Checkmate! 7 fascinating facts about chess

Exploring the history and culture of chess

by
Aleksandra Strzelichowska (Europeana Foundation)

The Netflix's hit TV series 'The Queen's Gambit' has started a massive surge of interest in chess. Whether you bought your first set inspired by the story of Beth Harmon or you played chess 'before it was cool', let's explore seven fascinating facts about this game.

1. Checkmate

The word 'Checkmate' takes its origin from the Persian phrase 'Shah Mat' which means 'the king is dead'.

2. Record breaker

The longest title holder of the World chess championship is Doctor Emanuel Lasker from Germany. He held this title for 26 years and 337 days. Emanuel Lasker was a good friend of Albert Einstein.

3. Time keeping

The first mechanical chess clock was invented by Thomas Wilson in 1883. Before this discovery, hourglasses with sand were used to track time during the games.

4. Print pioneers

The second book in history to be printed in English was about chess. William Caxton translated it from French into English, and it was printed in 1474.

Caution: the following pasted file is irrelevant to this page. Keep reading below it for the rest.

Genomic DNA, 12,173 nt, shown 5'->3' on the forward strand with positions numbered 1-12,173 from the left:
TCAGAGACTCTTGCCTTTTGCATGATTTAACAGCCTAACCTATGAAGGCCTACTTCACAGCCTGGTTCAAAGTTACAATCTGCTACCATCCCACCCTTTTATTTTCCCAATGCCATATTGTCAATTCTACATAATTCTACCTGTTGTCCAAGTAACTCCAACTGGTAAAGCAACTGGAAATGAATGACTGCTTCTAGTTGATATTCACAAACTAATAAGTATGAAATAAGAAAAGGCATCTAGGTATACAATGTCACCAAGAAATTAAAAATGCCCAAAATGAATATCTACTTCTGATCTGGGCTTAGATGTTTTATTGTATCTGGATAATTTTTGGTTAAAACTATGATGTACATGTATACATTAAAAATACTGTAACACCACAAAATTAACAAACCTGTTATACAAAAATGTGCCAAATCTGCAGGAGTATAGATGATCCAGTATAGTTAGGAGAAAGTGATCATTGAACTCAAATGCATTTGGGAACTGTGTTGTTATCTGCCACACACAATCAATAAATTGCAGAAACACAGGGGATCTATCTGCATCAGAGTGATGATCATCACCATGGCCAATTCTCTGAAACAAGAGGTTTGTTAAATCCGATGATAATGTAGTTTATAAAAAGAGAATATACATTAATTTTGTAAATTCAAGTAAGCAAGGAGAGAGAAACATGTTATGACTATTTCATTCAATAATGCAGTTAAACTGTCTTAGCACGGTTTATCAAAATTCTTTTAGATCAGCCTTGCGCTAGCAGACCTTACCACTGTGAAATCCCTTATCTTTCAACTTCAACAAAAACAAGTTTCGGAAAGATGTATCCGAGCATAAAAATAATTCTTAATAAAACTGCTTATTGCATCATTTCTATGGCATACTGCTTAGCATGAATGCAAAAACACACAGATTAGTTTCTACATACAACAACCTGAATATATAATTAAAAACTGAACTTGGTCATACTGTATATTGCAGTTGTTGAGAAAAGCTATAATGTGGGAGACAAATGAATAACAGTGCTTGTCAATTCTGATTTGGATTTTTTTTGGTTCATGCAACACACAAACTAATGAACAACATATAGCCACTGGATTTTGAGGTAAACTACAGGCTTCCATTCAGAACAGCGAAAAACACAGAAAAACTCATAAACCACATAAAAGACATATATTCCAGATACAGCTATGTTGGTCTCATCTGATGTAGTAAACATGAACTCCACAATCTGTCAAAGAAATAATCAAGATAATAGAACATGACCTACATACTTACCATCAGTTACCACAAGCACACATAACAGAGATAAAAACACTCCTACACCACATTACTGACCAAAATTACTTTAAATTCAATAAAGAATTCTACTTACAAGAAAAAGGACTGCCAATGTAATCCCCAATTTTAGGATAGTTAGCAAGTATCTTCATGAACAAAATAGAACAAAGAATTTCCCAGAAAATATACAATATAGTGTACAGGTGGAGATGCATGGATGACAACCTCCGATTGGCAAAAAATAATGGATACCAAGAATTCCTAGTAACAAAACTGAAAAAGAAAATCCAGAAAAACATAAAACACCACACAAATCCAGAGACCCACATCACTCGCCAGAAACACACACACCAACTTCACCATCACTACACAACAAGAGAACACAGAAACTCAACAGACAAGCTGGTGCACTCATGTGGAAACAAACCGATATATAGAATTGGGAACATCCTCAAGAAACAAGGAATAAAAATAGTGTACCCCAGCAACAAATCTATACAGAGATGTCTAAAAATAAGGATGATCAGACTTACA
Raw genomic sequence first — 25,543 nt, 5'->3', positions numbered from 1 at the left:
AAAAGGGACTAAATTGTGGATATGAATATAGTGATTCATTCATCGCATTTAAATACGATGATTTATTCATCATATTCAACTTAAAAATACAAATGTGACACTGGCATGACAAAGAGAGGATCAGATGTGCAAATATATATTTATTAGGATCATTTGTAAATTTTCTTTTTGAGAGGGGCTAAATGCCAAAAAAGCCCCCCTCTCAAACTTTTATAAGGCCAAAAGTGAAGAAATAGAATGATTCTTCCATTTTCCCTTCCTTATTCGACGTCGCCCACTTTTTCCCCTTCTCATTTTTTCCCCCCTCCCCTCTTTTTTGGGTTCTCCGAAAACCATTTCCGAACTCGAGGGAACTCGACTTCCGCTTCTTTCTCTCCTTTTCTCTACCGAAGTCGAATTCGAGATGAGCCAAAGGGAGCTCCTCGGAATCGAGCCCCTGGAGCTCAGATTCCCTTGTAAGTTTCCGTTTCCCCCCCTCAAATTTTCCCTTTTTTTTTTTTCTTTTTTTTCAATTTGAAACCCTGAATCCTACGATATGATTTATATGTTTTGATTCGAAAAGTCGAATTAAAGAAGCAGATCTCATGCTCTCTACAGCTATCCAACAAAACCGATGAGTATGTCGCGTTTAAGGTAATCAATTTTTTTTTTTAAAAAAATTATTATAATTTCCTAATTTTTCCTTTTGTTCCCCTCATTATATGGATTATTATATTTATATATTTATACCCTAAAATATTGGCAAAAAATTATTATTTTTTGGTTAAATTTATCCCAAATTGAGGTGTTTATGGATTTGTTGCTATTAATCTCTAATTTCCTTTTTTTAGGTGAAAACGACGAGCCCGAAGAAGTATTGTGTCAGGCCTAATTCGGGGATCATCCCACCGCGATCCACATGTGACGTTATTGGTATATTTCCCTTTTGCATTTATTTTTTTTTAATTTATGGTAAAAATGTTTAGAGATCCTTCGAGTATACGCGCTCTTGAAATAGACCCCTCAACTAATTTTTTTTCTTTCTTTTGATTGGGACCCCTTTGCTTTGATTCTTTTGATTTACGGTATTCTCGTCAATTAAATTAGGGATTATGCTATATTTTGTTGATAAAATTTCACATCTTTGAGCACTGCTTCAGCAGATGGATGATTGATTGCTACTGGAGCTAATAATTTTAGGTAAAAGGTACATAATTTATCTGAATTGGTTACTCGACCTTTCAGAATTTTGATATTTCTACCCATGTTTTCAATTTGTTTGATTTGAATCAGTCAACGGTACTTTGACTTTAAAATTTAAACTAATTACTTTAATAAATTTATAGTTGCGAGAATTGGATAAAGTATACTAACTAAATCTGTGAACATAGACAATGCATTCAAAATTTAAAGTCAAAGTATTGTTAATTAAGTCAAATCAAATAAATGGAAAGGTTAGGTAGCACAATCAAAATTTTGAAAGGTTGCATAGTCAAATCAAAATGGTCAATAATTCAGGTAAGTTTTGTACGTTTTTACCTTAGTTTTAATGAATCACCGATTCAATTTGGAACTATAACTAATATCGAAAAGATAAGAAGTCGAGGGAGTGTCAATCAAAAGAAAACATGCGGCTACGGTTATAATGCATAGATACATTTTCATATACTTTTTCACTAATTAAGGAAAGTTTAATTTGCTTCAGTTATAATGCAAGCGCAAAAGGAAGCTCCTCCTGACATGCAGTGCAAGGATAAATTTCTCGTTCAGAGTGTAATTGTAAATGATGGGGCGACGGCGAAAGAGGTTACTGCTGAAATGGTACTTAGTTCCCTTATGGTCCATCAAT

5. Blindfold

Blindfold chess is a way of playing chess when the players do not see the pieces and have to memorise their positions. For centuries, it was considered a skill only prodigies had. Nowadays, the best players can play multiple blindfold games simultaneously.

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6. For all ages

Chess is one of the few sports and activities where children can compete with adults.

Samuel Reshevsky (1911-1992) was an early child prodigy, who learned to play chess at the age of four. By the age of eight, he was winning against accomplished players in simultaneous games.

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7. Surviving sets

The Lewis Chessmen are one of the oldest surviving complete chess sets in the world. They were found on the Isle of Lewis and date to the 12th century.

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